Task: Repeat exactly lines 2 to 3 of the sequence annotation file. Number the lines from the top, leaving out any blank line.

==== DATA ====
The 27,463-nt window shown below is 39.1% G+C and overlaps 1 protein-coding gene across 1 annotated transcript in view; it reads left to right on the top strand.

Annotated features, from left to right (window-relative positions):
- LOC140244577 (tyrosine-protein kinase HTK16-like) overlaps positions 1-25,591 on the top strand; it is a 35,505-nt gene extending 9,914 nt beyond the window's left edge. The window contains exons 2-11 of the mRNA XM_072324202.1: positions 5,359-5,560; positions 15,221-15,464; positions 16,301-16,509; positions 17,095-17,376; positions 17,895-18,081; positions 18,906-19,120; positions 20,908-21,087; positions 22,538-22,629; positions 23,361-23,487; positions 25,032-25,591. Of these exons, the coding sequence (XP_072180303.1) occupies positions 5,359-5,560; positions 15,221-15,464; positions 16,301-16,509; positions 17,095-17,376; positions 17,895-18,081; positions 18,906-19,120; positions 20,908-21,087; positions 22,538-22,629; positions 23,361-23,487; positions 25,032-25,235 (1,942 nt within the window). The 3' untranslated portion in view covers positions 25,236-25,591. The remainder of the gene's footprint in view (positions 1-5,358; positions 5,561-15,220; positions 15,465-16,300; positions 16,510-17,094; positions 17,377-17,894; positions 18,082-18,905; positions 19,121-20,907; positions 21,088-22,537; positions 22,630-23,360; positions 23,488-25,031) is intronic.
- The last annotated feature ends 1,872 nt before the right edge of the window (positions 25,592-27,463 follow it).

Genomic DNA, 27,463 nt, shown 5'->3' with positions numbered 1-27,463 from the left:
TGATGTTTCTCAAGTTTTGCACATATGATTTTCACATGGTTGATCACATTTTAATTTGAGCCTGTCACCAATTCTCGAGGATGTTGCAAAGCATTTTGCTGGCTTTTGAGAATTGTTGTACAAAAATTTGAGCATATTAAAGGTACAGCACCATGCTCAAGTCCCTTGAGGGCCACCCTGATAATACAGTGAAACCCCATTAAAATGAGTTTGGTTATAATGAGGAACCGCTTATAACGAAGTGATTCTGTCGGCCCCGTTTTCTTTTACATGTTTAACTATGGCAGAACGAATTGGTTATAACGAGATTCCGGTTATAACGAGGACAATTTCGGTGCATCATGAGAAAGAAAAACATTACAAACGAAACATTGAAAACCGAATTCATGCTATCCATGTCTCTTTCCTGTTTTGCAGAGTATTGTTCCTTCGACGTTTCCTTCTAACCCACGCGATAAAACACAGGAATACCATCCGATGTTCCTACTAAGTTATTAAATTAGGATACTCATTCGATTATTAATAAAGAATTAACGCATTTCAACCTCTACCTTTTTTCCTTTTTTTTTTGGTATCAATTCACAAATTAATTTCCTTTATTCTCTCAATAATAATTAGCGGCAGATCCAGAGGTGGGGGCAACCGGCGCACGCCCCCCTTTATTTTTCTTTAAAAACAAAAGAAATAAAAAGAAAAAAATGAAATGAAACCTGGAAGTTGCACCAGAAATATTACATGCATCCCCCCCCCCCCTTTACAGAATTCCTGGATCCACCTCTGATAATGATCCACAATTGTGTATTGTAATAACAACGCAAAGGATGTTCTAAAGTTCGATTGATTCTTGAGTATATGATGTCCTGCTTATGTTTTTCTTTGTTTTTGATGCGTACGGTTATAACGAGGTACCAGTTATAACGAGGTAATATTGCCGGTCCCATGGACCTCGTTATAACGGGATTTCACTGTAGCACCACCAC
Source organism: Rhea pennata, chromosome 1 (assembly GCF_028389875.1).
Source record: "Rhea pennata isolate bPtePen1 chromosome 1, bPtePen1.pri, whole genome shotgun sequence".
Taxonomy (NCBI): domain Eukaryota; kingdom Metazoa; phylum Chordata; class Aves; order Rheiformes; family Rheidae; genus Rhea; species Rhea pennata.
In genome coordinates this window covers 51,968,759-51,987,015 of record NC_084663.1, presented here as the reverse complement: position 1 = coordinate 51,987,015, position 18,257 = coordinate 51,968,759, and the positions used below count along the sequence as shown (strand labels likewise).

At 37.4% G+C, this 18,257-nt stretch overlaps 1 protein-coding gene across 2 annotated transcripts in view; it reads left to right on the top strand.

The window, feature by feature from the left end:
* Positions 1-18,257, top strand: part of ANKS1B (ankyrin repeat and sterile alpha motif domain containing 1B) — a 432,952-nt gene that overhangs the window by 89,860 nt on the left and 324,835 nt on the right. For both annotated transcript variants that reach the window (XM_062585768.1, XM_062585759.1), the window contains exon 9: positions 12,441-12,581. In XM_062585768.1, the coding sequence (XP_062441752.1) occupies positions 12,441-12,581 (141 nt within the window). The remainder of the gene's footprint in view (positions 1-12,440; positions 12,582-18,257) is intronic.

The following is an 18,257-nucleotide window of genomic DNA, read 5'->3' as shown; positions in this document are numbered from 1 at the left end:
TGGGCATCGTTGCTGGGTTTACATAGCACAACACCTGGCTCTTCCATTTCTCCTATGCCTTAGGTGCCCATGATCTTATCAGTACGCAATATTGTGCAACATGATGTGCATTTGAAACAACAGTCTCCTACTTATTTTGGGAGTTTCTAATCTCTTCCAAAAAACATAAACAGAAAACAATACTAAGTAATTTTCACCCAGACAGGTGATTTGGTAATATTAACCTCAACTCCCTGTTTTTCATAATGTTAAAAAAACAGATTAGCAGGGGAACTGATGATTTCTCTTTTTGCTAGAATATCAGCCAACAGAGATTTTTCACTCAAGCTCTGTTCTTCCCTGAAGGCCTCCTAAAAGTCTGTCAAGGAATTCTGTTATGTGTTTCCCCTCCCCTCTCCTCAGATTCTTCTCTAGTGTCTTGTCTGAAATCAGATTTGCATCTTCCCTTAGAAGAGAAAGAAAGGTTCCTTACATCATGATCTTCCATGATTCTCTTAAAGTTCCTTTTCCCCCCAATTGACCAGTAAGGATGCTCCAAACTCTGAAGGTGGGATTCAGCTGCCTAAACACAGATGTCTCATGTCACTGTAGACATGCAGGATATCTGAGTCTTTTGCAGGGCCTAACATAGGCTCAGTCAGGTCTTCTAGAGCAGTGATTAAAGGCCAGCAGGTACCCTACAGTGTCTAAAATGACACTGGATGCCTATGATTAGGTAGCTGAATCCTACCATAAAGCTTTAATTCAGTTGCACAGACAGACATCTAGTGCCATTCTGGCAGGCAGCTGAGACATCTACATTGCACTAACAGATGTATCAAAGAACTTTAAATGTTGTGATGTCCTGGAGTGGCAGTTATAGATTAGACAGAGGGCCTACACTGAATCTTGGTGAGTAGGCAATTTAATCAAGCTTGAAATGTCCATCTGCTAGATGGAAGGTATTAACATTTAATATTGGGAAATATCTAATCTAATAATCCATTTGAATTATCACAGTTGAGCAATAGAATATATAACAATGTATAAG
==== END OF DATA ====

Annotated features, from left to right (window-relative positions):
- LOC140244577 (tyrosine-protein kinase HTK16-like) overlaps positions 1-25,591 on the top strand; it is a 35,505-nt gene extending 9,914 nt beyond the window's left edge. The window contains exons 2-11 of the mRNA XM_072324202.1: positions 5,359-5,560; positions 15,221-15,464; positions 16,301-16,509; positions 17,095-17,376; positions 17,895-18,081; positions 18,906-19,120; positions 20,908-21,087; positions 22,538-22,629; positions 23,361-23,487; positions 25,032-25,591. Of these exons, the coding sequence (XP_072180303.1) occupies positions 5,359-5,560; positions 15,221-15,464; positions 16,301-16,509; positions 17,095-17,376; positions 17,895-18,081; positions 18,906-19,120; positions 20,908-21,087; positions 22,538-22,629; positions 23,361-23,487; positions 25,032-25,235 (1,942 nt within the window). The 3' untranslated portion in view covers positions 25,236-25,591. The remainder of the gene's footprint in view (positions 1-5,358; positions 5,561-15,220; positions 15,465-16,300; positions 16,510-17,094; positions 17,377-17,894; positions 18,082-18,905; positions 19,121-20,907; positions 21,088-22,537; positions 22,630-23,360; positions 23,488-25,031) is intronic.